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a dusty shelf

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There’s a book of a vastly different make than the other’s on the shelf behind the Doctor that seems to call to Lucie. She sets down her tea and glances at the Doctor, who seems to be completely lost in their own story while sketching out another page of butterflies they’d just seen during their post-lunch jaunt around the butterfly garden. Deciding that they are distracted enough for her to nose around, she wanders over to the book in question. If Lucie weren’t so used to the organized chaos of the shelves, she probably wouldn’t have noticed it at all. It seems to be placed very carefully, just out of sight enough to be hidden, but on a high enough shelf to be a focal point on the wall. As Lucie approaches, she realizes that the area around the book is completely devoid of dust. Something that cannot be said for the rest of the shelves. Curious to know what book has so thoroughly captured the Doctor’s inconsistent attention span, she reaches for the book.

In the blink of an eye, the Doctor is upon her, hackles raised. They snatch the book from her (with more care than Lucie thought possible, given the fervor of their rancor) and slide the book back into it’s space, criticizing her for her endless snooping.

“Not everything is a mystery for you to solve.” they grumble, already running out of unexpected steam.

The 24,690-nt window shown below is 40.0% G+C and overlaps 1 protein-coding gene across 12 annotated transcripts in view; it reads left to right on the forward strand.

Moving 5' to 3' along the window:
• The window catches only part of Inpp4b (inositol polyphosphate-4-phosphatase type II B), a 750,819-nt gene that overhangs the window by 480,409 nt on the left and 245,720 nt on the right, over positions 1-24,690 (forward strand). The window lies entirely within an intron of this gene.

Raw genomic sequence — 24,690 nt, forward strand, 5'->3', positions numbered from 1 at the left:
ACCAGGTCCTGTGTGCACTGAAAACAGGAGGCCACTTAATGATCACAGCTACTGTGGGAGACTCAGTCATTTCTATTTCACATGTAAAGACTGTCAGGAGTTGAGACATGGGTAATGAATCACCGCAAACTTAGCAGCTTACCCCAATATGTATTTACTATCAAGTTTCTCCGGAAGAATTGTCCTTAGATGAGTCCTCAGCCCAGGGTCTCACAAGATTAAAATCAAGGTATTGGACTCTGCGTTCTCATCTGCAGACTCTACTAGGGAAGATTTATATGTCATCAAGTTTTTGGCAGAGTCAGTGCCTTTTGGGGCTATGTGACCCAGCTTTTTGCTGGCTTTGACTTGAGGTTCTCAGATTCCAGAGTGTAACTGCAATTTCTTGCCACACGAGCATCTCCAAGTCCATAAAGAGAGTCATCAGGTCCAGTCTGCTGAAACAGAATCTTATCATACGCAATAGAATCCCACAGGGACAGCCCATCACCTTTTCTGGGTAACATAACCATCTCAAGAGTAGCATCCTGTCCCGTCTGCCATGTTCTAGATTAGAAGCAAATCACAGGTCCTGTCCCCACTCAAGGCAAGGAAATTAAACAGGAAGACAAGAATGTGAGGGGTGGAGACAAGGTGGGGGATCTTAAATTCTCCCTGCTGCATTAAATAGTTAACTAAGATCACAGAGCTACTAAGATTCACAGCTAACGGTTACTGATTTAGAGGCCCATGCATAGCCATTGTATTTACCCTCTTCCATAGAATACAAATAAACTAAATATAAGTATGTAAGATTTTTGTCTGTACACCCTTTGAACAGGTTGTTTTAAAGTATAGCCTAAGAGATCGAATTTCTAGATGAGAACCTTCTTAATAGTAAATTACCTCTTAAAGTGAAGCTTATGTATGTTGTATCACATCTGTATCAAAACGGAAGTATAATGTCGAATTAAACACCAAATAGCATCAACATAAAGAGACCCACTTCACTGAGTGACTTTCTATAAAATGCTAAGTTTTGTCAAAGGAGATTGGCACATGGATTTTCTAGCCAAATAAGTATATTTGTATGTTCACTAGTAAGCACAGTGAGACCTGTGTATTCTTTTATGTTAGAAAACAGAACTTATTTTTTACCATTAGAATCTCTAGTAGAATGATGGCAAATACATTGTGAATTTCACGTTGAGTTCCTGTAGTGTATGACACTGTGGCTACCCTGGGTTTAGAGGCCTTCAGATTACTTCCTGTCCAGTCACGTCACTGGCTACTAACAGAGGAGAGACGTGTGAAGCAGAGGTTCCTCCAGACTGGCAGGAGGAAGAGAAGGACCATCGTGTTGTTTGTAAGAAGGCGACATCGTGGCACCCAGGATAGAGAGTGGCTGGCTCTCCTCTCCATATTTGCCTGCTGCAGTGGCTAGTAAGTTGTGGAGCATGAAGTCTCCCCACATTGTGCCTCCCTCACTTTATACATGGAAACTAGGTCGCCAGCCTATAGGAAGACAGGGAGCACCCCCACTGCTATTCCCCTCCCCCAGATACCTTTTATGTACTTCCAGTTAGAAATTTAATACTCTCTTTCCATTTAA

Normally, Lucie would be quick to snap back, but she takes one look at them and knows better. All of the times they’ve bit back a name or paused themself mid-sentence as if trying to rewrite their own history by omission seem to finally be coming to a head.

They’ve turned away from her with an over dramatic pivot (later she gives them a hard time about this), allowing her one last look at the title written across the spine, Memoirs of an Edwardian Adventuress.

There’s only a beat of stillness before Lucie is on their heels, not crowding or intruding, but simply just being present. So much of the Doctor’s existence relies on this nebulous, non-linear concept of time that, by some confusing notion, is meant to place Timelords above humans and the like. But it’s come to Lucie’s attention that sometimes, just sometimes, humanity has the upperhand. While the Doctor finds themself living past, present and future memories all at once, Lucie is able to experience it moment by moment. She can see the toll time is taking on them in the square of their shoulder and the stiffness of their stride. Lucie lives in the present and hopes that the Doctor will allow her to be a grounding force.


“Leave it.” They mumble.


“I said-”

“Oh, I know damn well what you said,” she mimicks. “But when has being all standoffish ever solved your problems?

“Well,” They attempt.

“Doctor,” comes her warning.

Their shoulders sag and they mindlessly flicks a switch that Lucie is almost certain is more for decoration than functionality.

“An Edwardian Adventuress, she was. And for a while she,” They stop short.

“For a while, she was everything. Everything in the whole universe. More than that, actually,” They force a small laugh.

Just like that the flood gates have been opened.

Lucie perches against the the edge of the console, hands folded in her lap, listening, nodding, chuckling as the Doctor unloads their thoughts upon the control panel, still fidgeting with that same switch. Intermittently, they take long breaks. Long enough that Lucie almost thinks they’ve exhausted themself of words, but then they start off on another anecdote of who she was, of what she was. To them.

Lucie can read between the lines. They never say it, but she knows. She can hear it in their voice. So when they finish, when they really finish, she just wraps her arms around them, holding them close, pulling them back into the present.

The Doctor never cries- not fully, anyways. They both adamantly stand by this. But Lucie’s never forgotten the feeling of their quiet, trembling body pressed firmly against her.